Megan’s Law

General & Contact Information

Mantua Township Detective
Detective Guidotti
Gloucester County Prosecutors Office

General Information

Calls from concerned township residents asking if there are any sex offender’s residing in their area cannot be answered.  Due to the current status of the Megan’s Law issue, information is not allowed to be released. The following information is provided to inform township residents of the facts of Megan’s Law.

A Message From the Attorney General

Prompted by the tragic murders of Megan Kanka and Amanda Wengert, citizens of this state demanded a law that would let them know when a convicted sex offender is living in their neighborhood. Governor Christine Todd Whitman and the State Legislature responded by approving a series of laws collectively known as “Megan’s Law”.

Megan’s Law created a registration and notification procedure to alert law enforcement, schools, community organizations and neighbors to the presence of a sex offender who authorities believe may pose a risk to the community.  This information is designed to enhance public safety and awareness.  However, no law can guarantee the protection of our children.  There is no substitute for common sense safety precautions, such as teaching our children whom to trust and knowing where they are at all times.

We are all partners in making this law work.  We have an obligation to act responsibly with the information we receive.  No one has the right to take the law into his or her own hands by threatening or harming a sex offender.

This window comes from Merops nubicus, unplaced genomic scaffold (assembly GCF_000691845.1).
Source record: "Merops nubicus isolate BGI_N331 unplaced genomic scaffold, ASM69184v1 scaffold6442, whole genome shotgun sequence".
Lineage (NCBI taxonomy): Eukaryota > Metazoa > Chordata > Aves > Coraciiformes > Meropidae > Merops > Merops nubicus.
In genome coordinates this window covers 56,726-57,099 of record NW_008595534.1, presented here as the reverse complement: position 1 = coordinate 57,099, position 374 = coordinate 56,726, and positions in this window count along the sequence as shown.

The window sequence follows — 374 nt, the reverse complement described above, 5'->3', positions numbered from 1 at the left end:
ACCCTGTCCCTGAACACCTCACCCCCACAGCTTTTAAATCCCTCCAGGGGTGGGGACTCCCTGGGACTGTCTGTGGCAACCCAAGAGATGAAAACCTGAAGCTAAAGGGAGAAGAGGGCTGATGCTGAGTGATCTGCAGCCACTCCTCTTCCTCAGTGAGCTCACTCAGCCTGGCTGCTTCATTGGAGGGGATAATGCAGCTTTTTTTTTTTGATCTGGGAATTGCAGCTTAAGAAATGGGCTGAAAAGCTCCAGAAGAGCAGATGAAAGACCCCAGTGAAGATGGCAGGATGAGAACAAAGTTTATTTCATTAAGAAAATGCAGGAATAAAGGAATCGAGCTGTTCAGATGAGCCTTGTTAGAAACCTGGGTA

Vigilante acts will be prosecuted to the full extent of the law.

Megan’s Law

Megan’s Law went into effect on October 31, 1994.  All convicted sex offenders released from custody since that date are required to register.  These persons must re-register every year. In addition, those who were on parole or probation at the time the law went into effect, also must register.  Convicted sex offenders found to be compulsive and repetitive are also required to registered, regardless of the date of conviction.  Some registrants must register every 90 days.

Megan’s Law requires convicted sex offenders to register with the local police in the jurisdictions they will or do reside.  These convicted sex offenders are evaluated and place in one of three tiers, based on the level of risk they may pose.  Each tier level results in a different level of notification.

Notification can proceed only after the court has a hearing and issues the order allowing notification.  At this hearing, the registrant has the right to be heard.  After the hearing, the Judge may authorize notification, and can limit this notification to specific organizations or individuals.